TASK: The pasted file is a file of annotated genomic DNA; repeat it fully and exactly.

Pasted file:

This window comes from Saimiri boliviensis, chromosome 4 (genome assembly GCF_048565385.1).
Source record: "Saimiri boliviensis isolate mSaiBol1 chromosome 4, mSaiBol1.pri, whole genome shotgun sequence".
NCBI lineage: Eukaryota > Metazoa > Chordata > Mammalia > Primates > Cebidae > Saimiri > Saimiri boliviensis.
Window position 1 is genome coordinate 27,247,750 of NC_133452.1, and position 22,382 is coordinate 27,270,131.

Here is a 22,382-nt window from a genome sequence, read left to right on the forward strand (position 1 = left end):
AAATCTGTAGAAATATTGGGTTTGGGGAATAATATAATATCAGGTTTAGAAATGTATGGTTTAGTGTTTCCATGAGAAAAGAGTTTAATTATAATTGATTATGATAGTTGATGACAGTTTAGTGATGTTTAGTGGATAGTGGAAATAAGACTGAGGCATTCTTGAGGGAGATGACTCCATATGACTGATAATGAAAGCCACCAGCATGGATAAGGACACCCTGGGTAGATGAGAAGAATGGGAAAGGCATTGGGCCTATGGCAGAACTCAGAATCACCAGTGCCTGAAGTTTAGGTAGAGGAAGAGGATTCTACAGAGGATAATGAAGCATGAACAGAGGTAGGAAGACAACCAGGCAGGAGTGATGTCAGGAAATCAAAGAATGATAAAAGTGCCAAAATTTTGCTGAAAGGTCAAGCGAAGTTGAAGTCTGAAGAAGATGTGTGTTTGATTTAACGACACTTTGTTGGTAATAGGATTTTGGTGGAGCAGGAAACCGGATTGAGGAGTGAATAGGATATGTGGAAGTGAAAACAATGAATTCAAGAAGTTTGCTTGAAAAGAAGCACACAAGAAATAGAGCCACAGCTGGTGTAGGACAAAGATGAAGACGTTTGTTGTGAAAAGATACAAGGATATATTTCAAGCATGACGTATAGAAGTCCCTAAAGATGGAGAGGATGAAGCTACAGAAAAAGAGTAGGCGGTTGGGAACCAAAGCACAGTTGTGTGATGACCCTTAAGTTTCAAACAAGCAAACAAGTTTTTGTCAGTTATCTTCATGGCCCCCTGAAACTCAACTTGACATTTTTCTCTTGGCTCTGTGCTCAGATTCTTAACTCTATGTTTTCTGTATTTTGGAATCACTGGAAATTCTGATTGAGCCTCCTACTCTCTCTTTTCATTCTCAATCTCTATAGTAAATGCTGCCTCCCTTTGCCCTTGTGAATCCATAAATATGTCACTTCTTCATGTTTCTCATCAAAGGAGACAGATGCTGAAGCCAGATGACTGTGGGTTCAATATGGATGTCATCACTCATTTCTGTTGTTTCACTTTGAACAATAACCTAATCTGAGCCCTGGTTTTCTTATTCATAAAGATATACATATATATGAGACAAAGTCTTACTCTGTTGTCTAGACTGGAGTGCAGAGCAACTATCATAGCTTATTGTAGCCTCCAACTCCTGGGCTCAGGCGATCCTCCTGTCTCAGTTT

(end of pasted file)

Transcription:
This window comes from Saimiri boliviensis, chromosome 4 (genome assembly GCF_048565385.1).
Source record: "Saimiri boliviensis isolate mSaiBol1 chromosome 4, mSaiBol1.pri, whole genome shotgun sequence".
NCBI lineage: Eukaryota > Metazoa > Chordata > Mammalia > Primates > Cebidae > Saimiri > Saimiri boliviensis.
Window position 1 is genome coordinate 27,247,750 of NC_133452.1, and position 22,382 is coordinate 27,270,131.

Here is a 22,382-nt window from a genome sequence, read left to right on the forward strand (position 1 = left end):
AAATCTGTAGAAATATTGGGTTTGGGGAATAATATAATATCAGGTTTAGAAATGTATGGTTTAGTGTTTCCATGAGAAAAGAGTTTAATTATAATTGATTATGATAGTTGATGACAGTTTAGTGATGTTTAGTGGATAGTGGAAATAAGACTGAGGCATTCTTGAGGGAGATGACTCCATATGACTGATAATGAAAGCCACCAGCATGGATAAGGACACCCTGGGTAGATGAGAAGAATGGGAAAGGCATTGGGCCTATGGCAGAACTCAGAATCACCAGTGCCTGAAGTTTAGGTAGAGGAAGAGGATTCTACAGAGGATAATGAAGCATGAACAGAGGTAGGAAGACAACCAGGCAGGAGTGATGTCAGGAAATCAAAGAATGATAAAAGTGCCAAAATTTTGCTGAAAGGTCAAGCGAAGTTGAAGTCTGAAGAAGATGTGTGTTTGATTTAACGACACTTTGTTGGTAATAGGATTTTGGTGGAGCAGGAAACCGGATTGAGGAGTGAATAGGATATGTGGAAGTGAAAACAATGAATTCAAGAAGTTTGCTTGAAAAGAAGCACACAAGAAATAGAGCCACAGCTGGTGTAGGACAAAGATGAAGACGTTTGTTGTGAAAAGATACAAGGATATATTTCAAGCATGACGTATAGAAGTCCCTAAAGATGGAGAGGATGAAGCTACAGAAAAAGAGTAGGCGGTTGGGAACCAAAGCACAGTTGTGTGATGACCCTTAAGTTTCAAACAAGCAAACAAGTTTTTGTCAGTTATCTTCATGGCCCCCTGAAACTCAACTTGACATTTTTCTCTTGGCTCTGTGCTCAGATTCTTAACTCTATGTTTTCTGTATTTTGGAATCACTGGAAATTCTGATTGAGCCTCCTACTCTCTCTTTTCATTCTCAATCTCTATAGTAAATGCTGCCTCCCTTTGCCCTTGTGAATCCATAAATATGTCACTTCTTCATGTTTCTCATCAAAGGAGACAGATGCTGAAGCCAGATGACTGTGGGTTCAATATGGATGTCATCACTCATTTCTGTTGTTTCACTTTGAACAATAACCTAATCTGAGCCCTGGTTTTCTTATTCATAAAGATATACATATATATGAGACAAAGTCTTACTCTGTTGTCTAGACTGGAGTGCAGAGCAACTATCATAGCTTATTGTAGCCTCCAACTCCTGGGCTCAGGCGATCCTCCTGTCTCAGTTT